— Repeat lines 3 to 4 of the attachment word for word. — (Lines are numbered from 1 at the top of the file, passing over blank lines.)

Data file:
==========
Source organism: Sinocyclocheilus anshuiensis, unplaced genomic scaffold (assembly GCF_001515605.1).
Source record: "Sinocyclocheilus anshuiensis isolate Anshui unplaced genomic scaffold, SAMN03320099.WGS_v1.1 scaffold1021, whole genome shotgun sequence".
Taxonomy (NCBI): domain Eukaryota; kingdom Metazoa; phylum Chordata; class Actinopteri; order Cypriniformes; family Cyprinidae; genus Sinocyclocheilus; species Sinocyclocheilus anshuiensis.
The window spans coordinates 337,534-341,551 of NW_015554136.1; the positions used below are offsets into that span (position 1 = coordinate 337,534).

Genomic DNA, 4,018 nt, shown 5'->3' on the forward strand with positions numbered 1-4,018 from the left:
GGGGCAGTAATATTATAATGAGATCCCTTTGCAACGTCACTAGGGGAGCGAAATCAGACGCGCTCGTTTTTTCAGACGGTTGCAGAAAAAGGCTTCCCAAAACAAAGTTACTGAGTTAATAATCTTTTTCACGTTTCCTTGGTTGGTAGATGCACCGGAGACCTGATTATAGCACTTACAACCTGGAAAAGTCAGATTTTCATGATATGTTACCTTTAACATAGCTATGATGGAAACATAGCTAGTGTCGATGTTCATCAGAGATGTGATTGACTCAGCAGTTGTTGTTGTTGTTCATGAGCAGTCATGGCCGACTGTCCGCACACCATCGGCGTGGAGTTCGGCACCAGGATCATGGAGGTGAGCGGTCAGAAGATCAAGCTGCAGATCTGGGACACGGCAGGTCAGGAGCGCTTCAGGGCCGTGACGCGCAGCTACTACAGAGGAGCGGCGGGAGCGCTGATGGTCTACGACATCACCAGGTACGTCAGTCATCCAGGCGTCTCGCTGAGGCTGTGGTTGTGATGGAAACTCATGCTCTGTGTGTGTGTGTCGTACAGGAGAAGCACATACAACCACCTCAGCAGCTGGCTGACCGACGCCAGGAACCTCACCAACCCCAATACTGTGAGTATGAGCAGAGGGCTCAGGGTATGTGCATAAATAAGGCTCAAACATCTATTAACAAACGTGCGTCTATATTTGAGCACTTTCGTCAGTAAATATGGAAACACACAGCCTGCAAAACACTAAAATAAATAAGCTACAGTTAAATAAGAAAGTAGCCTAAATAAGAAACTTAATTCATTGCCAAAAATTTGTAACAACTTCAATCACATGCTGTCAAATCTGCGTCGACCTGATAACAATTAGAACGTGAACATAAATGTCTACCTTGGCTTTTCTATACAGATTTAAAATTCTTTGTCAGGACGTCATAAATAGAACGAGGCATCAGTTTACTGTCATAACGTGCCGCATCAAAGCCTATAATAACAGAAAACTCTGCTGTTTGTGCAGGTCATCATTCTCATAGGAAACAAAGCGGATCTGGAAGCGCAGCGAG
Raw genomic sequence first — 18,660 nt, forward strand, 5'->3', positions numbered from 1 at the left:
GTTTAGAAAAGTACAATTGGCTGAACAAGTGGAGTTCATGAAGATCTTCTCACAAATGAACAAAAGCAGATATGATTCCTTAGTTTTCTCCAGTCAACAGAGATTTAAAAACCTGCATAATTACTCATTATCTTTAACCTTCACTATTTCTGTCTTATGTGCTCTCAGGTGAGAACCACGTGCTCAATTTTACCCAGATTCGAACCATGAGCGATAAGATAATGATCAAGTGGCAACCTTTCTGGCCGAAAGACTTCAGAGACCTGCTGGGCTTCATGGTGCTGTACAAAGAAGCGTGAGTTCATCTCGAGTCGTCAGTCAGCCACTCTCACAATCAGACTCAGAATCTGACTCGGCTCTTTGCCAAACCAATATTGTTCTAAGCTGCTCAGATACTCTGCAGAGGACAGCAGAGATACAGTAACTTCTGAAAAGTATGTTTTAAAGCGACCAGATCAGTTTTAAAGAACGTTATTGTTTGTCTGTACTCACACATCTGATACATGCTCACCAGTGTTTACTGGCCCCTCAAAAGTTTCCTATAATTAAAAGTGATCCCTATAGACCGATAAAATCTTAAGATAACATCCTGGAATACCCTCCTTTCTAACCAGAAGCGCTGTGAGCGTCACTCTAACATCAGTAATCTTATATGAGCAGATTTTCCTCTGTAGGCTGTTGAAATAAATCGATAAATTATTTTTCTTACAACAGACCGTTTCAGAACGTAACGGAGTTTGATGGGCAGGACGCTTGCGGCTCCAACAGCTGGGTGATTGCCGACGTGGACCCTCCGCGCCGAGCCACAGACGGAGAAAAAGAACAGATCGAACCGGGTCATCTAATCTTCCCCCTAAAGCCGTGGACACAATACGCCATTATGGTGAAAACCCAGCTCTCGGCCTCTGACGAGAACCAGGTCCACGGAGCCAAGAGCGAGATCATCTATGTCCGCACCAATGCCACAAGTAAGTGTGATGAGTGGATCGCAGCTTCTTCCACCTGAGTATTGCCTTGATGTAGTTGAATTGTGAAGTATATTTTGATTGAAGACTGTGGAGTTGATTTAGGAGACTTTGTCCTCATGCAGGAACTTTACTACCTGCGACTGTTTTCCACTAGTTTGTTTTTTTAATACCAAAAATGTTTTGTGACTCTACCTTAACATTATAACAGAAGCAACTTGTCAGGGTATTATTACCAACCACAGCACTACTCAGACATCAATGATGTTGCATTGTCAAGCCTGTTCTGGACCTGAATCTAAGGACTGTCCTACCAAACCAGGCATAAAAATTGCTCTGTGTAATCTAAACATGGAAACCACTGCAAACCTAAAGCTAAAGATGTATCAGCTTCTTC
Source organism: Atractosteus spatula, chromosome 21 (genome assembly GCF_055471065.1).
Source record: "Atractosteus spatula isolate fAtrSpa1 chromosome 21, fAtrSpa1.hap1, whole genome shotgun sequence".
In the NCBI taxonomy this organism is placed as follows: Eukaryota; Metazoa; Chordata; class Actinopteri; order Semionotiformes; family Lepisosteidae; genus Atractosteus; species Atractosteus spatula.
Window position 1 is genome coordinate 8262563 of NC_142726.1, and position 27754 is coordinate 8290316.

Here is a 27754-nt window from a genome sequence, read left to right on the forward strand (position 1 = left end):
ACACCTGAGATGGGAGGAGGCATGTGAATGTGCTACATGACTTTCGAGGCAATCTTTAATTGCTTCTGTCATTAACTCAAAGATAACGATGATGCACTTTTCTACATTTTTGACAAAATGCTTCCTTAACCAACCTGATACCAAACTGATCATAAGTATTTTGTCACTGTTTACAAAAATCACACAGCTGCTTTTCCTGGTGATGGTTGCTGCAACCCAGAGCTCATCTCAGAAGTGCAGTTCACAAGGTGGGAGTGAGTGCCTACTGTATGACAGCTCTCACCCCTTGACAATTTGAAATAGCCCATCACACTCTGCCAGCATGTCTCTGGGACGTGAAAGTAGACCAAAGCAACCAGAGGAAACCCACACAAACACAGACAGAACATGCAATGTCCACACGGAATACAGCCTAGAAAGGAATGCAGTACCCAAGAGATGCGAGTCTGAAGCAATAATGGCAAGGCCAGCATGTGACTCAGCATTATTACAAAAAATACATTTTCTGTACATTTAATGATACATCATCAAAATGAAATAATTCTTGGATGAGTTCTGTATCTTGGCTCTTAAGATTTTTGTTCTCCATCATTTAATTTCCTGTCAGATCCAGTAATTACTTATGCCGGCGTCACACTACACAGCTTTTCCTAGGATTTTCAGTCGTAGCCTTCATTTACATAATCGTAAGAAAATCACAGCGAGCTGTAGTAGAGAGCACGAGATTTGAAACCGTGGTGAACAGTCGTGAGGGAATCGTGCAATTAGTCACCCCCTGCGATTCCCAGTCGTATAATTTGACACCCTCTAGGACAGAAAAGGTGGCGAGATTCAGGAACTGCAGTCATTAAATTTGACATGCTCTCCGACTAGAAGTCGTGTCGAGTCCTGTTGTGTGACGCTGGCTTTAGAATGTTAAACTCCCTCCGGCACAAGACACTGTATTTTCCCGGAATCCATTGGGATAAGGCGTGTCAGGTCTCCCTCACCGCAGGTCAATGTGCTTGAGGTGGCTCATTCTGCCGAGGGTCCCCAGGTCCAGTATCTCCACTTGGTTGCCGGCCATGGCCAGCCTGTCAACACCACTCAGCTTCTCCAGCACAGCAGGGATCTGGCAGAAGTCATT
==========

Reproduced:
Taxonomy (NCBI): domain Eukaryota; kingdom Metazoa; phylum Chordata; class Actinopteri; order Cypriniformes; family Cyprinidae; genus Sinocyclocheilus; species Sinocyclocheilus anshuiensis.
The window spans coordinates 337,534-341,551 of NW_015554136.1; the positions used below are offsets into that span (position 1 = coordinate 337,534).